From Volume I, Chapter I, "The Quarry":
"Let the reader therefore conceive the existence of the Venetian state as broadly divided into two periods: the first of nine hundred, the second of five hundred years, the separation being marked by what was called the 'Serrar del Consiglio'; that is to say, the final and absolute distinction of the nobles from the commonalty, and the establishment of the government in their hands to the exclusion alike of the people on the one side, and the authority of the Doge on the other." A familiar pattern.
"To him no matter, or to her; the real question is, not so much what names they bore, or with what powers they were entrusted, as how they were trained; how they were made masters of themselves, servants of their country, patient of distress, impatient of dishonour; and what was the true reason of the change from the time when she could find sviours among those she had cast into prison, to that when the voices of her own children commanded her to sign covenant with Death."
"Venice (i.e. Venice circa 1200)is superficially and apparently commercial;--at heart passionately heroic and religious; precisely the reverse of modern England, who is superficially and apparently religious; and at heart, entirely infidel, cowardly, and dishonest."
"There had indeed come a change over Venetian architecture in the fifteenth century; and a change of some importance to us moderns; we English owe to it our St. Paul's Cathedral, and Europe in general owes to it the utter degradation or destruction of her schools of architecture, never since revived."
"This Roman Christian architecture is the exact expression of the Christianity of the time, very fervid and beautiful--but very imperfect; in many respects ignorant, and yet radiant with a strong, childish light of imagination, which flames up under Constantine, illumines all the shores of the Bosphorus and the Aegean and the Adriatic Sea, and then gradually, as the people give themselves up to idolatry, becomes corpse-light."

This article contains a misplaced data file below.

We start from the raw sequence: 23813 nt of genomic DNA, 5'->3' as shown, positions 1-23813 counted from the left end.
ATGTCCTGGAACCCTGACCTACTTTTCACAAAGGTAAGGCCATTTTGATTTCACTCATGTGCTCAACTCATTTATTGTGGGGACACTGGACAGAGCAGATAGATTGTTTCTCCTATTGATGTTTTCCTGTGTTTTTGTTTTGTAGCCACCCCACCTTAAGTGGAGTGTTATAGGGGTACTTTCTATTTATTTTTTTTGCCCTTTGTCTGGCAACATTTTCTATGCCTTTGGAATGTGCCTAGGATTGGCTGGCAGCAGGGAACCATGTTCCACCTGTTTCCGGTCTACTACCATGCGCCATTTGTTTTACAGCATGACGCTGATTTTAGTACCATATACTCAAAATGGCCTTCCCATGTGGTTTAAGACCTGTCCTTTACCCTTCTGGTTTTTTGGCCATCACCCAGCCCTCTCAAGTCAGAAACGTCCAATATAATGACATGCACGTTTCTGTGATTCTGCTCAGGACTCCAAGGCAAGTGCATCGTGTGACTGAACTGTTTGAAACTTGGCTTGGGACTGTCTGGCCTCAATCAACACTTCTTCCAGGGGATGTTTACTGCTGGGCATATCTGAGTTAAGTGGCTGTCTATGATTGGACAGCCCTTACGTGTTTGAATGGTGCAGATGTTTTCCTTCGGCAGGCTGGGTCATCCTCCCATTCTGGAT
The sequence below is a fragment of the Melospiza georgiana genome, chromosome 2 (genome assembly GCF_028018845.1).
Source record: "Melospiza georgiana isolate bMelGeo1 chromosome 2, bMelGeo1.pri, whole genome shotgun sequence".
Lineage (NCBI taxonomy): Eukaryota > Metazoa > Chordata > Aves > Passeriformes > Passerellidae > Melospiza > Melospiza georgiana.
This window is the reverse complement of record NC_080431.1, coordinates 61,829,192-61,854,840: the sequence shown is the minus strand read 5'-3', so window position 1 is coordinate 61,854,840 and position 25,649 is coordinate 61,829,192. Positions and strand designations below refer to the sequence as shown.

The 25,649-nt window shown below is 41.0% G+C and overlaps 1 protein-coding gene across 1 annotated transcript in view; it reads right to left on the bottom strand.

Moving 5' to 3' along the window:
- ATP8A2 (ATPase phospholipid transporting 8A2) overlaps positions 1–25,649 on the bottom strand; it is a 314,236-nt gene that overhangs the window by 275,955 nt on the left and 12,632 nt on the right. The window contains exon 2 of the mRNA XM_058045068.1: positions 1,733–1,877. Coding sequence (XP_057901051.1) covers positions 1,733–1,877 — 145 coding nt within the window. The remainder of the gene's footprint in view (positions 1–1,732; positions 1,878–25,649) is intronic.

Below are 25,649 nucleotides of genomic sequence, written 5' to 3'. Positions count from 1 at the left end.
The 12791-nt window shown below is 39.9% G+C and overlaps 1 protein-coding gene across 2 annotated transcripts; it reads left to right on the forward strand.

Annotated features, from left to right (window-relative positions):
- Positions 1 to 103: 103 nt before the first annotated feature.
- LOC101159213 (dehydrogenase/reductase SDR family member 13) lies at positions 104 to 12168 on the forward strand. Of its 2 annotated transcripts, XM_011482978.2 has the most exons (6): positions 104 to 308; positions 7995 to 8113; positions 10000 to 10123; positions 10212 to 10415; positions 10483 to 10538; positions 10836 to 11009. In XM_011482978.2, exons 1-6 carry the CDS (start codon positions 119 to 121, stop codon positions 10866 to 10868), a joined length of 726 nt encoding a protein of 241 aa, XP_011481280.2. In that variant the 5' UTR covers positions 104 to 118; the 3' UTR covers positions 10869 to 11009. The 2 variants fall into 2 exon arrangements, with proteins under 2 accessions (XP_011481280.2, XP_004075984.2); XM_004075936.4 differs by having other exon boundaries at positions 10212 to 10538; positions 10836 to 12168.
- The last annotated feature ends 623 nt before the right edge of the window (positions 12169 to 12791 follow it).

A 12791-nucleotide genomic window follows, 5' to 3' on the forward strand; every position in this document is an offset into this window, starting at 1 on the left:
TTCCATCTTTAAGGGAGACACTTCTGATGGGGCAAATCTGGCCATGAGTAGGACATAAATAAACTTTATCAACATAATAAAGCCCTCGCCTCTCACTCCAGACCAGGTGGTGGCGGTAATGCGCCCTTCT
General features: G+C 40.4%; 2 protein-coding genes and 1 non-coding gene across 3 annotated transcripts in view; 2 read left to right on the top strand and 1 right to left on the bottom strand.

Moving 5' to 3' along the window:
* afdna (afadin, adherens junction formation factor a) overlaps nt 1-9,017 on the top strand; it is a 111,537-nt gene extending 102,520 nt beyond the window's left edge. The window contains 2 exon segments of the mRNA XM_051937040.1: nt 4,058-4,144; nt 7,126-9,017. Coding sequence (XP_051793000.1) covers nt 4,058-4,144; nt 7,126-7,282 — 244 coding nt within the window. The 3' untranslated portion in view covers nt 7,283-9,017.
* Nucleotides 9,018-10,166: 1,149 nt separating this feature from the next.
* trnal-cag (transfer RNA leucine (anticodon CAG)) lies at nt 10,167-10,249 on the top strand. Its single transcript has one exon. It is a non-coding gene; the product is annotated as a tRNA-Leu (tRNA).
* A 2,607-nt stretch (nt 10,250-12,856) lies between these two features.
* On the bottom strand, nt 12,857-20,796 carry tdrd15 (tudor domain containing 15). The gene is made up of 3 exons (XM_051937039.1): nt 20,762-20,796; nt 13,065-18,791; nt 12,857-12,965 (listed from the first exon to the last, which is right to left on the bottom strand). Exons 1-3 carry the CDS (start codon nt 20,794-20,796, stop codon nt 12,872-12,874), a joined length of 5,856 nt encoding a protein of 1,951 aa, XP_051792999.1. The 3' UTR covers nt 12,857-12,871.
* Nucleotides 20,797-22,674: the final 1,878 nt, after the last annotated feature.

The physical strength or enervation of nations are often referred to, and how the rising strong absorb in some degree the culture of the lands they have usurped or inherited, which thenceforth live and mutate under the energy of the dominant nation. By physical strength Ruskin means an irresistible energy and will to live in and master the Earthly realm without, in the beginning at least, a blatant intellectual component. It is not the product of technological advantage, nor is it a capacity for mindless and undisciplined violence, but a sense of purpose disseminated through a vast swathe of the people. Though European intellectuals have a hard time comprehending the United States as a nation with any cultural continuity of substance across generations, the United States was practically the definition of a body politic propelled by physical strength leavened with absorbed and mutated culture for at least 300 years; most conservative consternation as regards matters of culture is a reaction to the sense of this physical strength being weakened and the people therefore degraded, and the more intellectual the critic is the more inclined he will be to add, and degraded before we have been able to properly marry the development of our intellects and our bodily vigor at the very highest levels.